Category: Belief and Worldview
Hellenisms: Culture, Identity, and Ethnicity from Antiquity to Modernity
Edited by Katerina Zacharia. 2008. Burlington, VT: Ashgate Publishing. 492 pages. ISBN: 978-0-7546-6525-0 (hard cover).
Reviewed by Maria Hnaraki, Drexel University
[Review length: 601 words • Review posted on April 27, 2009]
This volume reflects on Hellenism. Its compilation of essays is selective but not exhaustive, embracing Greek identity from antiquity to today under a major question: what, how, and whom does the term “Hellene” identify and express?
Katerina Zacharia, associate professor and chair of Classics and Archaeology at Loyola Marymount University, Los Angeles, is the editor of the volume. She has done a satisfying job in collecting balanced articles that meditate on the expression of Greek ethnic identity and its functions throughout various historical moments.
Hellenisms is divided into three major sections, which are arranged chronologically. Herodotus, the so-called father of historiography and ethnography, is chosen to initiate a marriage of the Greek past with the present and possibly a promising future: in one of his passages Greeks declare they shall never compromise with the Persians due to different blood, language, religion, and customs.
The first section of the volume is entitled “Hellenic Culture and Identity from Antiquity to Byzantium” and includes five entries. Zacharia examines Herodotus’s four markers of Greek identity, whereas Hornblower analyzes archaic and classical identity, Burstein Hellenistic, Mellor Roman, and Rapp Byzantine.
“Cultural Legacies: Traveling Hellenisms: Mediterranean Antiquity, European Legacies, and Modern Greece” consists of four entries. Most, Augustinos, Liakos, and Livanios speak about Greek identity and the concept of Hellenism in modern Greek history, religion, education and national politics. All these authors underline the importance of classical education as a serious trend and integral part of both European nationalism and the Greek Enlightenment era.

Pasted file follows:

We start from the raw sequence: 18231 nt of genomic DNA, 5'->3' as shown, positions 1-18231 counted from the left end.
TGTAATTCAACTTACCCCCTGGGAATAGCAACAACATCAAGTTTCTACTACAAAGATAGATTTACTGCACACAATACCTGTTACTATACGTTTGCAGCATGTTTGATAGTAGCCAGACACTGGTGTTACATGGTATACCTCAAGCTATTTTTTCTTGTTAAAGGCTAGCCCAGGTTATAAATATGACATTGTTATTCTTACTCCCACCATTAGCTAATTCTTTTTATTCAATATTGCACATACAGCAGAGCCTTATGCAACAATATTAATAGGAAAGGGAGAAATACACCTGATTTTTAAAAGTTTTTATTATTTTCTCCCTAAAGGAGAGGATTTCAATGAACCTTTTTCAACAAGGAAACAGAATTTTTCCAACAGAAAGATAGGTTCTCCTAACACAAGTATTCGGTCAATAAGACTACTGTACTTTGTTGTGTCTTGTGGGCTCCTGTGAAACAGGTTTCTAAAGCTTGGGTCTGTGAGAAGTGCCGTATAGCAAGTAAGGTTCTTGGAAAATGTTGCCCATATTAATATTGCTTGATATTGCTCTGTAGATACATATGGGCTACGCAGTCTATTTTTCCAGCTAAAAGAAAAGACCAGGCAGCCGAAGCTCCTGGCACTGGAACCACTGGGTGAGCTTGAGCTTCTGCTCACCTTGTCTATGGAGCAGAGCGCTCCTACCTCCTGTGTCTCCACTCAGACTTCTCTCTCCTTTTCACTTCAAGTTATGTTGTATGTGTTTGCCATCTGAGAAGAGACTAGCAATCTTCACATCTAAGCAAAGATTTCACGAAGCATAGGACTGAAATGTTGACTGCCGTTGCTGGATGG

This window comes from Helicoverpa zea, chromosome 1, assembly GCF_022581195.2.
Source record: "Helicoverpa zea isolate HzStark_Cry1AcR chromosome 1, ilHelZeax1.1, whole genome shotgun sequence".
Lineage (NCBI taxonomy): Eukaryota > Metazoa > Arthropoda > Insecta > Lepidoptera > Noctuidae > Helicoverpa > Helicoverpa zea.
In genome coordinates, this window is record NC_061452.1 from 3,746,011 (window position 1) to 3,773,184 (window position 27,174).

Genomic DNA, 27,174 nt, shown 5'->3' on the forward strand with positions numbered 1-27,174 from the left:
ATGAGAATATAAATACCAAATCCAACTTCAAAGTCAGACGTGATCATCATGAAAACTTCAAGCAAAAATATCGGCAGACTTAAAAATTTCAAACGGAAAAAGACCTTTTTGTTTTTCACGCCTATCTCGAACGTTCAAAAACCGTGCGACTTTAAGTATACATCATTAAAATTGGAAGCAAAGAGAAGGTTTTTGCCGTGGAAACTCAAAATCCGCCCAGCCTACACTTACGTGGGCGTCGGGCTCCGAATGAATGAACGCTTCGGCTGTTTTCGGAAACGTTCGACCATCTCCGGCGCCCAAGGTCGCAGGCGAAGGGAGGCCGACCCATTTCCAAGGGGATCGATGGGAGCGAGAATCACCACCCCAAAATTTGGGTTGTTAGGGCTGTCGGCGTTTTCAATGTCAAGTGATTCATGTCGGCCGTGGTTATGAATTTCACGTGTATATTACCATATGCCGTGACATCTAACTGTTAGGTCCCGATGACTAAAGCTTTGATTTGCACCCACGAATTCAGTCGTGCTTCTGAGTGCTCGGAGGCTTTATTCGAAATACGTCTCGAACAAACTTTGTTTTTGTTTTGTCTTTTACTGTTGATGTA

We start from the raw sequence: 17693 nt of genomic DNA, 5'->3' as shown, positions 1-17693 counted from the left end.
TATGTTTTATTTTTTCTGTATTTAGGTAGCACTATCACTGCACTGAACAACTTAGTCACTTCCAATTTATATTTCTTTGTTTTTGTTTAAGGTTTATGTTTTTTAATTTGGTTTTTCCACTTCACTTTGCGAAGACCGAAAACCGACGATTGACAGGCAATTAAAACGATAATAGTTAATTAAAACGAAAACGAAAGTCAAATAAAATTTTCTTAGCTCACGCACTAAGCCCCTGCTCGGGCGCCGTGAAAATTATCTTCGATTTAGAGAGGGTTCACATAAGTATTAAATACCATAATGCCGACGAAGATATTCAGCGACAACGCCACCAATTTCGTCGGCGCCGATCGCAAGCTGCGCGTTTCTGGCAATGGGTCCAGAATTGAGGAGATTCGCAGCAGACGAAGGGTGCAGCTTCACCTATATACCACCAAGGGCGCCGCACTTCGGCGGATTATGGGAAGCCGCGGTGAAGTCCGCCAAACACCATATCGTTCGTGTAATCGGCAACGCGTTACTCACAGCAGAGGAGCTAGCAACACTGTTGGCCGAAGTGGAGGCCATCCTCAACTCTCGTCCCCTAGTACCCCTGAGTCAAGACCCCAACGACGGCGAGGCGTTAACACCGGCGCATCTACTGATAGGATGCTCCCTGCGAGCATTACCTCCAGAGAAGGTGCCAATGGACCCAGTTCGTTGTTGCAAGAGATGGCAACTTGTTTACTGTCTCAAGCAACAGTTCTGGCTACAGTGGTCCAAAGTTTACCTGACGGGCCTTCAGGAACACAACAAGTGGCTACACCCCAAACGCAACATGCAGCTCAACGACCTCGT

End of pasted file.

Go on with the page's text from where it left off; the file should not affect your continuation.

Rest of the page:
The third part of the volume, “Ethnic Identity: Places, Contexts: Movement Facets of Hellenism: Hellas, Europe, Modern Greece, Diaspora,” consists of five entries. Stewart, Zacharia, and Mackridge decipher notions of contemporary Greek identity as cultural history, in folkloric expressions, and as an aesthetic rendering of nationhood within Greece, whereas Anagnostou and Leontis cover similar ground but in reference to the Greek diaspora.
All volume entries embrace a significant bibliography for each time period and share a common thread: they are all in search of notions that would denote “nationality,” creating, in other words, an “ethnic” group. Additionally, these authors perceive identity as something fluid, thus in constant motion and development. Remarkable is the select glossary section at the end of the book.
Katerina Zacharia wishes this to be an ongoing project and welcomes Greek scholars’ responses in regard to the multiple versions of Greekness in order to further map future research directions. This is why she also hopes for a general audience rather than a strictly academic readership.
In an epoch when, due to the crossings of borderlines, identities are not always going safely through customs, I judge this book particularly helpful. For an identity, such as, in particular, the Greek, which remains solid even though “tainted” by various foreigners historically, continuity was and is a sensitive issue.
The volume is significant for the study of Eastern Mediterranean cultures, a place of continuous religious and political conflict, ethnic amalgamation, and cultural syncretism. It is useful for folklorists as it clearly defines how folklore is a weapon for establishing, promoting, and defending national identity. Because its essays are independently conceived, selective articles can be examined autonomously.
As a Greek myself, I wonder: with whom throughout my long history do I identify more? The book’s cover, an oil painting by surrealist Nikos Engonopoulos, Argo, affirms the essence of the book: the only way to reach Greekness is by sailing through the Symplegades (Clashing Rocks) of East and West, in other words, by achieving a journey determined by fluidity, hybridity, and multi-vocality. After all, that is what constitutes and establishes diachronically not Hellenism but Hellenisms.